“That would be very hard in any other subject, but IT is perfect for it. It lends itself to this kind of teaching and the children are generally thrilled about what we do.”

Peterson says what frustrates him the most is what he perceives as a lack of interest from the ministry in ICT as a subject.

“We secondary school teachers can be enthusiastic about IT, and show our students what’s possible in an IT career, but it’s hard when it seems the ministry doesn’t give a damn,” says Peterson.

Peterson agrees with recent comments made by Orion Health CEO Ian McCrae in Computerworld, that ICT should be taught as the fourth science. He says most senior students take ICT as an easy way to earn unit standards to pass other subjects. It is not until ICT is given the same weighting as the other sciences that we will see more students take IT as a career option, says Peterson.

When asked if he or his school could face repercussions for his comments, Peterson replied simply, “It’s something that’s got to be said.”

Computerworld has approached Education Minister, Hekia Parata, and the Ministry of Education for comment. The minister has declined to comment, referring our questions to the ministry. The ministry has failed to respond so far.

Thursday, 1 March 2012

things are broken

Creating a strategic plan
The school I am at last year went through a Core Ed IT Review, this was to help the school plan for the next five years, while for some of us that turn up at the Professional development, are following twitter and Virtual learning Network are up with the play, there is a large amount of people that are just doing the bare minimum. Yes it is nice to have Ultra Fast Broadbast, the School Network Upgrade Project happening, it is how you use it, do we look at a BYOD programme, what do we need to run a BYOD programme in the school. A lot of people look at the infrastructure needed, but I think its more than that. I think its the community, staff and students needing to have a conversation about learning. I am sorry to say that teaching and learning has changed from when the parents of these students went to school, that the Grandparents on the Board of Trustees that come in and sit in the same seats in the same room that they were taught in the 1960’s that Teaching and Learning has changed, and we as a school need to keep up with the changes. Ok, Tradition does have an impact on our school, and I am not wanting to remove that, however, the traditions that we have can be built on and improved. We talk about excellence and high standards with our students, then why does the introduction of technology in ones teaching and learning seem to make people think that the grades will not come out of it. I love listening to Derek Wenmoth talk about the work that he has been doing. If a teacher is only looking at technology as the answer to everything they are looking at it wrong, they need to include the pedagogically driven decisions to make it work.

Three days later.
The strategic plan has just been thrown out the window and all roads lead to a fun and exciting time, even though some people at school don’t think so and are upset at the decisions that have been made. We have been under a bit of stress at present around school as the closure of classrooms due to buildings not meeting code. Getting the school started was the priority of the board and marquees and changes to other spaces to replace 6 classrooms were needed. However these were a short term measure, the time has come for changes to happen, as the days get colder and the wind picks up these marquees are becoming unsuitable for human cohabitation. So the senior leadership made the decision to look at how we are using the spaces in the school. The original idea was to remove all the computers out of the library computer space, though this leads to some interesting things happening, we lose one of the most valuable spaces in the school. I believe that libraries are almost like our chapel at school. they are a place of learning and research, and should be a place where students come together to gather information, analyze it and communicate there findings. It is an English teachers second home. The space currently has 28 computers in it and has been upgraded in its cabling. The space right beside it will be for the Video Conferencing equipment. The space also has glass around three walls, this would seem like you are teaching in a goldfish bowl.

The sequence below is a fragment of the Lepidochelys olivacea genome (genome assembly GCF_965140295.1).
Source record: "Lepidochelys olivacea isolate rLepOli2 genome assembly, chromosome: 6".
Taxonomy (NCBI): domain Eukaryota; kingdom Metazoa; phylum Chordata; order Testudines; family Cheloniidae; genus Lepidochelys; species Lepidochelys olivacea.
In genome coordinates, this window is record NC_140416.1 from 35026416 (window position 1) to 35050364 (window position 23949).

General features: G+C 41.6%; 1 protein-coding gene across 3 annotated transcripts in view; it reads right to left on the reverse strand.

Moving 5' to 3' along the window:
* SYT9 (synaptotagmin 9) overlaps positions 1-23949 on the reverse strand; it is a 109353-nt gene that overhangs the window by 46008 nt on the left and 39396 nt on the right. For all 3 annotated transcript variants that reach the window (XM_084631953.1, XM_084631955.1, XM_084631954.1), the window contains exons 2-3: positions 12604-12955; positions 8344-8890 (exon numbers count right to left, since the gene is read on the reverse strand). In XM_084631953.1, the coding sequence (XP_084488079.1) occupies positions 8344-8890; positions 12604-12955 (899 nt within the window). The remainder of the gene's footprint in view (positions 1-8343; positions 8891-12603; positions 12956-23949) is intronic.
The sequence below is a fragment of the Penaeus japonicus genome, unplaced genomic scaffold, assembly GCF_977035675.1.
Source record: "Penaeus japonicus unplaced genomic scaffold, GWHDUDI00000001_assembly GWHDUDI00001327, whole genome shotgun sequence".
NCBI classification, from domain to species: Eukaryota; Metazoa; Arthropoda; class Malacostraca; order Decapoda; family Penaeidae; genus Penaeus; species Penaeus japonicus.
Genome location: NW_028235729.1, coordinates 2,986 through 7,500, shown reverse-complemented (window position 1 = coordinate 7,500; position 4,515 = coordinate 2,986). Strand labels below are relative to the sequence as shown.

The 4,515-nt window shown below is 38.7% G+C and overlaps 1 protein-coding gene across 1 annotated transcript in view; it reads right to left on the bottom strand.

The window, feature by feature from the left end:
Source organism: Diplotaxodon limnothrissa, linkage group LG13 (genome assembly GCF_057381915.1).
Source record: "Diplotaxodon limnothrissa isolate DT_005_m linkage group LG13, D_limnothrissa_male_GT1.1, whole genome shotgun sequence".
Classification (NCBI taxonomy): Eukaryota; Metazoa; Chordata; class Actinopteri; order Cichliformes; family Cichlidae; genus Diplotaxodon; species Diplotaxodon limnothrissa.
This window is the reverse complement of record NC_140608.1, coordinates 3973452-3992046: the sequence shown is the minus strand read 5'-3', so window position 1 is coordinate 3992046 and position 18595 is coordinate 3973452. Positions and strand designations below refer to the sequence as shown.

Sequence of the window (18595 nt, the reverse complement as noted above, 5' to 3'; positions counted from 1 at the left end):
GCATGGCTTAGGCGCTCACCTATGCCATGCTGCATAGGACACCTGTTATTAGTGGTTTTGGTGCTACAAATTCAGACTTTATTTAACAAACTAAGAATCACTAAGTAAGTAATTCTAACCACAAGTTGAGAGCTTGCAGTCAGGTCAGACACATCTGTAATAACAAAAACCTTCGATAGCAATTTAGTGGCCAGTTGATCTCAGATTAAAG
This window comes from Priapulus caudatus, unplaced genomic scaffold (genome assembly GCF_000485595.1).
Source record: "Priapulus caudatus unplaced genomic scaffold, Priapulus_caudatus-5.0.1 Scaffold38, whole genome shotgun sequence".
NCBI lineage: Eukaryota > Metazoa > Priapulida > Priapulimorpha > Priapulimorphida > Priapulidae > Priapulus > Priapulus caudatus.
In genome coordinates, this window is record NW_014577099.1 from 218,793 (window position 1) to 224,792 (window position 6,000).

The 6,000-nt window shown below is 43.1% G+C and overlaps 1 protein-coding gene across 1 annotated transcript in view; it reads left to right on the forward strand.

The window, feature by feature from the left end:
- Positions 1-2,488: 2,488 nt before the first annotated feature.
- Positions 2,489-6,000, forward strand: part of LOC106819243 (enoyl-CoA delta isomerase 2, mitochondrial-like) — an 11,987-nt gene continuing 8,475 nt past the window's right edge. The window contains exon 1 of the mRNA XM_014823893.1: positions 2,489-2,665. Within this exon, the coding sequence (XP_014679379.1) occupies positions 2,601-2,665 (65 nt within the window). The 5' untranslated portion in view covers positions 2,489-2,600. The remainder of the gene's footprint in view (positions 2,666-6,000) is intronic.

We have another space at school, The 3rd Computer Suite, this is a space that is a converted classroom only 3 years ago. This classroom was designed and built by one of the current staff at the school. The computers in it are a good quality and the room is heavily booked. However, the core ed document and current discussions are that computer labs will be a thing of the past in a few years time. As BYOD comes in and netbook classes are developed these rooms will no longer exist. The suggestion was to look at netbooks now, this is 12 months ahead of where we were looking at. The installation of wireless also needs to happen to take advantage of the opportunity as well. This is huge financial hit for the college, however it is also a saving as well. With the cost of the marquees taking a good hit of the college funds and no idea if the costs will be meet by insurance companies as the buildings have been taken out as they don’t meet code, not earthquake damage, although there is damage been done, it may not mean that the building is unsafe. It is a catch 22 situation. With the marquees gone and the changes of space until other decisions have been made we get to advance on the path towards BYOD. The netbooks will be setup the same as our computer labs, same software and access to resources, though they will need there SSID as they will require access to the entire network. The same setup as the teachers will require. It also means that we can get teachers trying out different things, they can experience and develop their teaching to make use of the BYOD devices when they come into school. They can try out layouts in the class, work through blended learning. This all requires some form of PD, though we are currently writing a document for some assistance towards this as the ICT group see this as of greatest need. We are reviewing our core ed document and items that we were developing for terms 3 and 4 and now going to have to be pushed up to terms one and two.